Vomit video warns Spain’s binge drinkers

A shocking new Spanish commercial features a young man vomiting up the body of his girlfriend as a way to highlight the dangers of alcohol abuse.

Vomit video warns Spain's binge drinkers
The makers of the anti-alcohol abuse video say they want its message to hit home hard. Picture: YouTube

The advertisement created by the Spanish anti-drug and alcohol abuse group the Fundación de Ayuda contra la Drogadicción (FAD) shows a drunk young man spewing up the entire body of his girlfriend.

"Every time you get drunk, you push away the people that matter to you, like your girlfriend," the narrator says at the end of the 20-second commercial, which some have labelled as extreme.

But the head of FAD, Ignacio González, has defended content of the commercial, telling Spanish news site lainformation that the problem of alcohol abuse among young people in Spain is "very serious".

He said the reality of young people drinking too much was "more disgusting" than the video itself.

González also defended the video's production valuing, saying that "science fiction cinematography is something young people recognize instantly."

The director of FAD told lainformacion that Spain's drinking habits had changed from "Mediterranean style" to "Nordic-style binge drinking" in the last 25 years.

This was partly the result of much longer opening hours, but also in part a shift to a situation where "being drunk is no longer frowned on".

"We have enthroned drunkenness," said González. "It's almost funny."

The expert also pointed out that young women were more likely to abuse alcohol than their male counterparts. Explaining this, he said his foundation believes young women have a false idea of the idea of equality in Spanish society.

González also pointed out that both peer pressure and the different physiology of women have played a role in this development.

The FAD director said Spain needs to talk openly about its alcohol problem and recognize that "there are a huge number of alcoholics in this country".

But González — who has nothing against a glass of red wine with dinner — is not in favour of tougher regulations such as lifting the minimal age of alcohol consumer to 21.

He argues instead that the current rules need to be properly enforced.

Thirty-six percent of people aged from 14 to 18 admit they have been drunk in the last month, according to the director of FAD. In 2006, that number was 25 percent.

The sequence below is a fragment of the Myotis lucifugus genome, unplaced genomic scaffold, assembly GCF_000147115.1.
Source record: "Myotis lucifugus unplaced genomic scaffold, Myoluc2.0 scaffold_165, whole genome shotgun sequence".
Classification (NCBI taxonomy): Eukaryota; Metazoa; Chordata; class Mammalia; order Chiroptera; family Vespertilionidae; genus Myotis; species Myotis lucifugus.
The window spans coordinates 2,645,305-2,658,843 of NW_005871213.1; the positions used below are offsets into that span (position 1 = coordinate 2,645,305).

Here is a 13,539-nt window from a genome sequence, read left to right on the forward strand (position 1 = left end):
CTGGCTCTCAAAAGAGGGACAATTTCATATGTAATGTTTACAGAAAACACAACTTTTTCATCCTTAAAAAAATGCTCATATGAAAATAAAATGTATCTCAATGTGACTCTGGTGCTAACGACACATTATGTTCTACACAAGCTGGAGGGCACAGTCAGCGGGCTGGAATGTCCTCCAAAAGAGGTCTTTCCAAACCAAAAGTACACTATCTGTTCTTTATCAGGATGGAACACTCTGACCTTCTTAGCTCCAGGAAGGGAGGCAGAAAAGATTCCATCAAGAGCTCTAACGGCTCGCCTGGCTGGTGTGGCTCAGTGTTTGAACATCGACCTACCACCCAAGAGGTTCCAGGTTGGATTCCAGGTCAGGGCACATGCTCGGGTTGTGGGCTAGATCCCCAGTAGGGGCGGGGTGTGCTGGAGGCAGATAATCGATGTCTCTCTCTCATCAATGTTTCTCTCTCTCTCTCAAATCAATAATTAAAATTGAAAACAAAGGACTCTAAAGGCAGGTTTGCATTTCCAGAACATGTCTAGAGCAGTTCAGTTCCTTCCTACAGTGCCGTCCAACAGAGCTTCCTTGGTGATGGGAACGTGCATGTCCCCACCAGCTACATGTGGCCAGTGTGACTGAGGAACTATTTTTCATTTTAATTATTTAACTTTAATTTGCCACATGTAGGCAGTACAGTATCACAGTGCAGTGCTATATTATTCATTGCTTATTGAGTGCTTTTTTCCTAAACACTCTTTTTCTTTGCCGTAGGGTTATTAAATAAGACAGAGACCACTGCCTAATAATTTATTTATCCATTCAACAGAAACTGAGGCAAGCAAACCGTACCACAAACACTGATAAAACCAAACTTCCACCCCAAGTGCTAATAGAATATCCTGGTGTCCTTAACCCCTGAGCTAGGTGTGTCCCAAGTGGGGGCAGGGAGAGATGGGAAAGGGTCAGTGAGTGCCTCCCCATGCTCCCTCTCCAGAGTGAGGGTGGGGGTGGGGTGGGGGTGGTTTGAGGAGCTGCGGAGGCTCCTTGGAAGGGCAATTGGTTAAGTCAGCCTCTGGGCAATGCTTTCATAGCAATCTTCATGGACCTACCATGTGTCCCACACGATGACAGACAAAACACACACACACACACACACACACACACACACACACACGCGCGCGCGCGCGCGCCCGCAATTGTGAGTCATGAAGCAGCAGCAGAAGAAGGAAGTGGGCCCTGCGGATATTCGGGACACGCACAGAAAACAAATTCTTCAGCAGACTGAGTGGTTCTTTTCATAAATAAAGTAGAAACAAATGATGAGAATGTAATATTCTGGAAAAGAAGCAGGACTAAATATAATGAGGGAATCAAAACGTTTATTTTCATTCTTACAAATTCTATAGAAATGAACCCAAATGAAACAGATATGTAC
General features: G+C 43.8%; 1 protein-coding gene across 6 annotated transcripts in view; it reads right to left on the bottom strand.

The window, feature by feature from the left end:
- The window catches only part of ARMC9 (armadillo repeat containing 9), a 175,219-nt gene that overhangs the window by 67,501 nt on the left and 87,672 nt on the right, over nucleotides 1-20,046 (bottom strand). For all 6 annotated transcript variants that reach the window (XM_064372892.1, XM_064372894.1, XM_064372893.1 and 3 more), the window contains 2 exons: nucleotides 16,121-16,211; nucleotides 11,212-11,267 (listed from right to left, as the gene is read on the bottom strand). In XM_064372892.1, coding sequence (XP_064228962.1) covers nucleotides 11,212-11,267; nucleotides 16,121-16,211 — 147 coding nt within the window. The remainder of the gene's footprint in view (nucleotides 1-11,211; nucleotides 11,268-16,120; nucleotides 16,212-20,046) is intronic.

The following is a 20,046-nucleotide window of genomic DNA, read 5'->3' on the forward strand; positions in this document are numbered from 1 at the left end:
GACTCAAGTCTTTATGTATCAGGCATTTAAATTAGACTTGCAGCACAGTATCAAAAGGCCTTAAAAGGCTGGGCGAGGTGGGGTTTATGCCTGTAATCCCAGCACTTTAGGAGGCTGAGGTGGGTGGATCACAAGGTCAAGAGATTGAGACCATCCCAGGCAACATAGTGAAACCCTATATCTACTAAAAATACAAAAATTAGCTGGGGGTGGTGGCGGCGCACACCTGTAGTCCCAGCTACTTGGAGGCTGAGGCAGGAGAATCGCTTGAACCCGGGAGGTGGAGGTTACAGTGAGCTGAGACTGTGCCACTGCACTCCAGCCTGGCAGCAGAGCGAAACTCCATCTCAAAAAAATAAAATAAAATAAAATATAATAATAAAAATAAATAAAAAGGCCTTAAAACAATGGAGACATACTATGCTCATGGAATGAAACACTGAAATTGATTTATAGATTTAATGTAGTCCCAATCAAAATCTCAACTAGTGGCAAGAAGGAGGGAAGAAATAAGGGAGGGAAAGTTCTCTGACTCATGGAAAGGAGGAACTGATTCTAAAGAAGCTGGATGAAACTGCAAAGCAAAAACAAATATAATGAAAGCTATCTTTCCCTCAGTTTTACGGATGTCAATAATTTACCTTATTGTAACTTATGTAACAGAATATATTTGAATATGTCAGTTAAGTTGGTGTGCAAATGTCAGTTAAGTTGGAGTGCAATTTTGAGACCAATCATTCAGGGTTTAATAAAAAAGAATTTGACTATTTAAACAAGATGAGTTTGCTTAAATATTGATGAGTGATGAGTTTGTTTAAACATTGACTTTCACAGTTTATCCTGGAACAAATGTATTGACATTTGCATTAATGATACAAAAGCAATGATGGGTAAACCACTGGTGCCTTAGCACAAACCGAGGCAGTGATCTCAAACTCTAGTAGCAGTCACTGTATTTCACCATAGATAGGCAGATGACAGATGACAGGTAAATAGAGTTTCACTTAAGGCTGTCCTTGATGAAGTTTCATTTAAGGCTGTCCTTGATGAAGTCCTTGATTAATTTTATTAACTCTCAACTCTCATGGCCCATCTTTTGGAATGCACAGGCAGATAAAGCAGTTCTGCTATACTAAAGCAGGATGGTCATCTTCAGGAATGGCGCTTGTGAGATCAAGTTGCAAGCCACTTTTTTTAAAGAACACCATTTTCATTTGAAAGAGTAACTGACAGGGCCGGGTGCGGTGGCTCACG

The first FAD commercial in which a young woman spews up her father.

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Spain has second highest rate of daily alcohol drinkers in EU 

More than one in ten Spaniards drink alcohol every day, making them the Europeans who drink most regularly after the Portuguese, new Eurostat data reveals. 

Spain has second highest rate of daily alcohol drinkers in EU 
Photo: Cristina Quicler/AFP

Thirteen percent of people in Spain drink alcohol every day, a similar rate to Italy, where 12 percent enjoy a tipple on a daily basis, and only behind Portugal, where 20 percent of people have an alcoholic drink seven days a week.

That puts Spaniards above the EU average of 8.4 percent daily drinkers, data published by Eurostat in July 2021 reveals. 

This consistent alcoholic intake among Spaniards is far higher than in countries such as Sweden (1.8 percent daily drinkers), Poland (1.6 percent), Norway (1.4 percent), Estonia (1.3 percent) and Latvia (1.2 percent). 

However, the survey that looked at the frequency of alcohol consumption in people aged 15 and over shows that weekly and monthly drinking habits among Spaniards are more in line with European averages. 

A total of 22.9 percent of respondents from Spain said they drunk booze on a weekly basis, 18.3 percent every month, 12.5 percent less than once a month, and 33 percent haven’t had a drink ever or in the last year. 

Furthermore, another part of the study which looked at heavy episodic drinking found that Spaniards are the third least likely to get blind drunk, after Cypriots and Italians.

The Europeans who ingested more than 60 grammes of pure ethanol on a single occasion at least once a month in 2019 were Danes (37.8 percent), Romanians (35 percent), Luxembourgers (34.3 percent) and Germans (30.4 percent). 

The UK did not form part of the study but Ireland is included. 

Overall, Eurostat’s findings reflect how the Spanish habit of enjoying a glass of wine with a meal or a small beer (caña) outdoors with friends continues to be common daily practice, even though 13 percent does not make it prevalent. 

Spaniards’ tendency to drink in moderation also continues to prevail, even though a 2016 study by Danish pharmaceuticals company Lundbeck found that one in six people in the country still drinks too much.